Data Domain Inc. today closed a $15 million funding round that its CEO says will take the disk-backup startup to profitability in a year (see Data Domain Closes $15M Round).
CEO Frank Slootman says Data Domain doubled its revenue sequentially last quarter after rolling out an enterprise version of its backup appliance (see Diskers Enjoying Tape Woes and Data Domain Targets Enterprise Backup ). The startup will have to continue to double its run rate to reach Slootmans goal of turning a profit midway through 2006, which is why he will use most of the new funding to beef up sales staff. Slootman says he expects to add about 15 to 20 sales and support staffers to the 70-person Palo Alto, Calif.-based company.
Slootman says Data domain has around 110 customers since it started shipping in February 2004. About 30 of those customers have been added since it launched its larger appliance earlier this year. This will help us turn the corner," Slootman says. Were going to start making cash instead of burning it.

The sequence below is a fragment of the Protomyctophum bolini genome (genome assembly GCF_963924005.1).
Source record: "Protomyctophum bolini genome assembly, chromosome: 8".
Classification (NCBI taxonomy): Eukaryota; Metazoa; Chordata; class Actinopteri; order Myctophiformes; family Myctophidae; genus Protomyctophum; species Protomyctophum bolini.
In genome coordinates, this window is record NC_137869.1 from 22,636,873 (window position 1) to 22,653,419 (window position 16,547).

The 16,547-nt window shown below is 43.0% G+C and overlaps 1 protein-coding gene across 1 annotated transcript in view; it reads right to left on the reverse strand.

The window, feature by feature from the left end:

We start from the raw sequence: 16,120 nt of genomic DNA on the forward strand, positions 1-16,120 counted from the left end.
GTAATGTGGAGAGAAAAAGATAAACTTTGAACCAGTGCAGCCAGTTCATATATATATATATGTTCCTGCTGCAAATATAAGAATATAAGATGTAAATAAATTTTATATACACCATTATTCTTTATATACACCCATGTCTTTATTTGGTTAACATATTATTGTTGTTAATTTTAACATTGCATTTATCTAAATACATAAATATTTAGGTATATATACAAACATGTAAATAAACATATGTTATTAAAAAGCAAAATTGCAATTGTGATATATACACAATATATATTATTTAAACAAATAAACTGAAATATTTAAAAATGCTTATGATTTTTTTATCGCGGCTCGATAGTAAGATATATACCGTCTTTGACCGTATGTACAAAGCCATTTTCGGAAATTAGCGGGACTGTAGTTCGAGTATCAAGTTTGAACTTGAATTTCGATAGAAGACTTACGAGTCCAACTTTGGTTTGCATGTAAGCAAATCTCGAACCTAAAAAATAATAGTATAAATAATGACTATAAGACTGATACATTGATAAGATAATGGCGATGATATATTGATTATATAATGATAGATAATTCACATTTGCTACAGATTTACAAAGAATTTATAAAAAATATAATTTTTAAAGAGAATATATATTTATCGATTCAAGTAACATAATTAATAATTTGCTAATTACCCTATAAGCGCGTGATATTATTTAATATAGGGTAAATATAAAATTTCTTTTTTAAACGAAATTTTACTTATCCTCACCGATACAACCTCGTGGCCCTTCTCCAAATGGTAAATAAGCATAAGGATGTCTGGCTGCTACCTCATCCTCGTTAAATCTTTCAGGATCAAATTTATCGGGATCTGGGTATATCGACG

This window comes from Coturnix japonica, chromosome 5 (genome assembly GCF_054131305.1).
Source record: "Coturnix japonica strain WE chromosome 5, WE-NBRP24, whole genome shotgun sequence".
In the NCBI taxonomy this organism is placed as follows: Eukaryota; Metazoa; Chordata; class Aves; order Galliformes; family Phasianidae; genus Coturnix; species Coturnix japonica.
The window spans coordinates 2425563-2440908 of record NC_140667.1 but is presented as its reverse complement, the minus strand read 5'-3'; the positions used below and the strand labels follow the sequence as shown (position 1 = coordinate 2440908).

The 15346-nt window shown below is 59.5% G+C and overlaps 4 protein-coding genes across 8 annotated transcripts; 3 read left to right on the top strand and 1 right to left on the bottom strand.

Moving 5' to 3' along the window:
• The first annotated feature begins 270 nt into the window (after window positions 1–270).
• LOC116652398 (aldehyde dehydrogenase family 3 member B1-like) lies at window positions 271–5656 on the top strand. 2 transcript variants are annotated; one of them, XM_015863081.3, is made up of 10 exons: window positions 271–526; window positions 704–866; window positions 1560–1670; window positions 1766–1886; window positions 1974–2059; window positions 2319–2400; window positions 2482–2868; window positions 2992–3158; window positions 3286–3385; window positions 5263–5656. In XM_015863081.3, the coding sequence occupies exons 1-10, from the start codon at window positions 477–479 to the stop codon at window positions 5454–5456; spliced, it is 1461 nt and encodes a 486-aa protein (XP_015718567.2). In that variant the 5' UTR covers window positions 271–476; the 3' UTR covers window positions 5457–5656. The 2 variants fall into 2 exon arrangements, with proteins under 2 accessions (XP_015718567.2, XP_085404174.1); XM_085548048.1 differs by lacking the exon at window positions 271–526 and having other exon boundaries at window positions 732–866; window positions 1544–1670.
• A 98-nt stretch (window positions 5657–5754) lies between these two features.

That won't be easy, considering Data Domain's competition is swelling with established storage players as well as startups. When it first started shipping, Data Domain was among an early group of startups promising a better way of doing backups than tape provided (see Disk Backup's a Red-Hot Idea). After several costly security lapses involving tape, and the arrival of cheaper SATA drives and new disk-backup technologies such as virtual tape libraries (VTLs), content addressed storage (CAS), and continuous data protection (CDP), Data Domains battle is to convince customers it offers a better alternative to other disk vendors (see A Tale of Lost Tapes).
Ive been here a little over two years, and when I started it was disk versus tape, Slootman says. Now its disk versus disk. We dont have to tell customers tape sucks, they come to us and say, Were well aware of that.